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A Rationale for Music Training to Enhance Executive Functions in Parkinson’s Disease: An Overview of the Problem

1
Music Therapy, University of Miami, Frost School of Music 5499 San Amaro Dr., N306, Coral Gables, FL 33146, USA
2
Music Education, University of South Florida, School of Music, 4202 E. Fowler Ave., MUS 101, Tampa, FL 33620, USA
3
Department of Music, Pacific University, Forest Grove, OR 97116, USA
*
Author to whom correspondence should be addressed.
Healthcare 2018, 6(2), 35; https://doi.org/10.3390/healthcare6020035
Received: 25 January 2018 / Revised: 9 April 2018 / Accepted: 17 April 2018 / Published: 22 April 2018
(This article belongs to the Special Issue Feature Papers in Healthcare in 2018)
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PDF [221 KB, uploaded 3 May 2018]

Abstract

Music listening interventions such as Rhythmic Auditory Stimulation can improve mobility, balance, and gait in Parkinson’s Disease (PD). Yet, the impact of music training on executive functions is not yet known. Deficits in executive functions (e.g., attention, processing speed) in patients with PD result in gait interference, deficits in emotional processing, loss of functional capacity (e.g., intellectual activity, social participation), and reduced quality of life. The model of temporal prediction and timing suggests two networks collectively contribute to movement generation and execution: the basal ganglia-thalamocortical network (BGTC) and the cerebellar-thalamocortical network (CTC). Due to decreases in dopamine responsible for the disruption of the BGTC network in adults with PD, it is hypothesized that rhythmic auditory cues assist patients through recruiting an alternate network, the CTC, which extends to the supplementary motor areas (SMA) and the frontal cortices. In piano training, fine motor finger movements activate the cerebellum and SMA, thereby exercising the CTC network. We hypothesize that exercising the CTC network through music training will contribute to enhanced executive functions. Previous research suggested that music training enhances cognitive performance (i.e., working memory and processing speed) in healthy adults and adults with cognitive impairments. This review and rationale provides support for the use of music training to enhance cognitive outcomes in patients with Parkinson’s Disease (PD). View Full-Text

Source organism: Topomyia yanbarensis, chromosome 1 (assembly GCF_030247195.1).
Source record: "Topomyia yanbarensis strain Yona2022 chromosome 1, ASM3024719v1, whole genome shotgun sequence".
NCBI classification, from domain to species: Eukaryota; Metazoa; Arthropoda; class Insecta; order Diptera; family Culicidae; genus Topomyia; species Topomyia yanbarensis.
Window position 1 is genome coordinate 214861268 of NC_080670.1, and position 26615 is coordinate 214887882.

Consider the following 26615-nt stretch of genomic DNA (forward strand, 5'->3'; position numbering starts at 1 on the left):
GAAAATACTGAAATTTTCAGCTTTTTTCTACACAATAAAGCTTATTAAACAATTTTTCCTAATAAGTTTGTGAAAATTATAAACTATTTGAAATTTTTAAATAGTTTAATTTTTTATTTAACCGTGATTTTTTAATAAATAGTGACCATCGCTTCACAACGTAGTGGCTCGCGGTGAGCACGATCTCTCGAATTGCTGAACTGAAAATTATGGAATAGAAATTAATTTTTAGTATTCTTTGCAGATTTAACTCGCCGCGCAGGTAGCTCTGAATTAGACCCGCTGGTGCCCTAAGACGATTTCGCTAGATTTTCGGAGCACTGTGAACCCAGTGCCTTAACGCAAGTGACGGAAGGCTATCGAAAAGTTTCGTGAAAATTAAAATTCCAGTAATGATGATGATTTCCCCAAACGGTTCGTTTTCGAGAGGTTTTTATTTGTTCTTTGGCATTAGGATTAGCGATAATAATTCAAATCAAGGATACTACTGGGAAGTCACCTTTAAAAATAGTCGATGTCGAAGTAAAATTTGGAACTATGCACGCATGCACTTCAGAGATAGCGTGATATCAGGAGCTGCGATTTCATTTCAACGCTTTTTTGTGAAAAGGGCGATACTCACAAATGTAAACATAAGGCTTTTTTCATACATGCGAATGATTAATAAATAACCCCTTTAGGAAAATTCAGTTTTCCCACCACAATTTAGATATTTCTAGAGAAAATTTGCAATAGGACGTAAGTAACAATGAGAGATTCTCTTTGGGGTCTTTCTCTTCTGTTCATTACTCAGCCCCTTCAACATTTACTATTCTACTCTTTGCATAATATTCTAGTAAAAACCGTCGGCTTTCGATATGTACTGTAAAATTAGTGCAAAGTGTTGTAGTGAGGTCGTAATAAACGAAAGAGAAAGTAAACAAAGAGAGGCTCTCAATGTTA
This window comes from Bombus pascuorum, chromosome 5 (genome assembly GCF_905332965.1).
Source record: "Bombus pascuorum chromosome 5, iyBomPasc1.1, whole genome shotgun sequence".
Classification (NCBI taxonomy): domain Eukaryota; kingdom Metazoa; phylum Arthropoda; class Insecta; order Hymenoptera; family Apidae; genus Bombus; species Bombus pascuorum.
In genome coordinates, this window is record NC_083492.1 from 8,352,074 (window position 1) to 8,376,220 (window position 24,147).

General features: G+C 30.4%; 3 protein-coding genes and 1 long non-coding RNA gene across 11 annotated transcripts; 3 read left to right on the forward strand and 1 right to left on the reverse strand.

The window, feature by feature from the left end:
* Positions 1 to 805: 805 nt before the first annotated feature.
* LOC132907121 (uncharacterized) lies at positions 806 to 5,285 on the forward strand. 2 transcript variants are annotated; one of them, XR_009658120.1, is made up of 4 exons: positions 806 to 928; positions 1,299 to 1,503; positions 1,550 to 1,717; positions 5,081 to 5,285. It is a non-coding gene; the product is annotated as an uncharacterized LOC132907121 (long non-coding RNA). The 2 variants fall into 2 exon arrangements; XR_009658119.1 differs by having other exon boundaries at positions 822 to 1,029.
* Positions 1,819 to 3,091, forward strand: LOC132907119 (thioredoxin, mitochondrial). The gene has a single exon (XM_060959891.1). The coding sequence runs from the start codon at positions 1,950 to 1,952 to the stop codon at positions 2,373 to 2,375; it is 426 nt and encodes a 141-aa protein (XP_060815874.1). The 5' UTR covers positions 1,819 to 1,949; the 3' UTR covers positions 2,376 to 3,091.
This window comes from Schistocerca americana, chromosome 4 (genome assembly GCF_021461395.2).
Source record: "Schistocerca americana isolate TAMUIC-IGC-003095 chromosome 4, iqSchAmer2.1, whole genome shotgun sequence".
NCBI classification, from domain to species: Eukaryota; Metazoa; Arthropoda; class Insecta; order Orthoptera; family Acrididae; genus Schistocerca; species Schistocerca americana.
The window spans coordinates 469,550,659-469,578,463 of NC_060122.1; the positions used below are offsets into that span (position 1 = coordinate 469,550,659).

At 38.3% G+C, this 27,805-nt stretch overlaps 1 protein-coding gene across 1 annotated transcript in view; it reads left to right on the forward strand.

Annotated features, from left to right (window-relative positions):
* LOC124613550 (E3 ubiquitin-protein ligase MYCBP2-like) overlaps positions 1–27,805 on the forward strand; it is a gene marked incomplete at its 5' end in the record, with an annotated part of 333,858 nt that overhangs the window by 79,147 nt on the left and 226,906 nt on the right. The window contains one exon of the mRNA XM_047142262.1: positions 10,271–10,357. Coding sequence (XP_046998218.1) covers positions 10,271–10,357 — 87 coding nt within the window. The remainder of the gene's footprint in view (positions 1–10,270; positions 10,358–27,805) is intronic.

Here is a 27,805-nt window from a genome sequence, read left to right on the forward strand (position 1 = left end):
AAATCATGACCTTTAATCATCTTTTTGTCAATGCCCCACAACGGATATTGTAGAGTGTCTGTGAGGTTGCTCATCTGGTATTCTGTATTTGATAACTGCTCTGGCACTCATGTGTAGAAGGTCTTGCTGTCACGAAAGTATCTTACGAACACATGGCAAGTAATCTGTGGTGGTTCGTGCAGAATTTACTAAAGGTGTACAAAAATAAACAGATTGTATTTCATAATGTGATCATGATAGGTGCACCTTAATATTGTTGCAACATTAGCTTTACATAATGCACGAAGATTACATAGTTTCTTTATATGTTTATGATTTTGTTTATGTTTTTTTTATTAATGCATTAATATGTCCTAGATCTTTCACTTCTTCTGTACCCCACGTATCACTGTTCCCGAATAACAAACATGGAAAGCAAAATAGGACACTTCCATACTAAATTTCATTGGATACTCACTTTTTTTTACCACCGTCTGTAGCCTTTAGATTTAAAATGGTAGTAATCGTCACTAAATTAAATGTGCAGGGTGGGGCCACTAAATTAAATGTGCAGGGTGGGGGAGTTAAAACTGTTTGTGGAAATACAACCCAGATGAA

Keywords: Parkinson’s Disease; executive functions; music training; fine motor; cerebellar-thalamocortical network (CTC) Parkinson’s Disease; executive functions; music training; fine motor; cerebellar-thalamocortical network (CTC)
This is an open access article distributed under the Creative Commons Attribution License which permits unrestricted use, distribution, and reproduction in any medium, provided the original work is properly cited (CC BY 4.0).
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Lesiuk, T.; Bugos, J.A.; Murakami, B. A Rationale for Music Training to Enhance Executive Functions in Parkinson’s Disease: An Overview of the Problem. Healthcare 2018, 6, 35.

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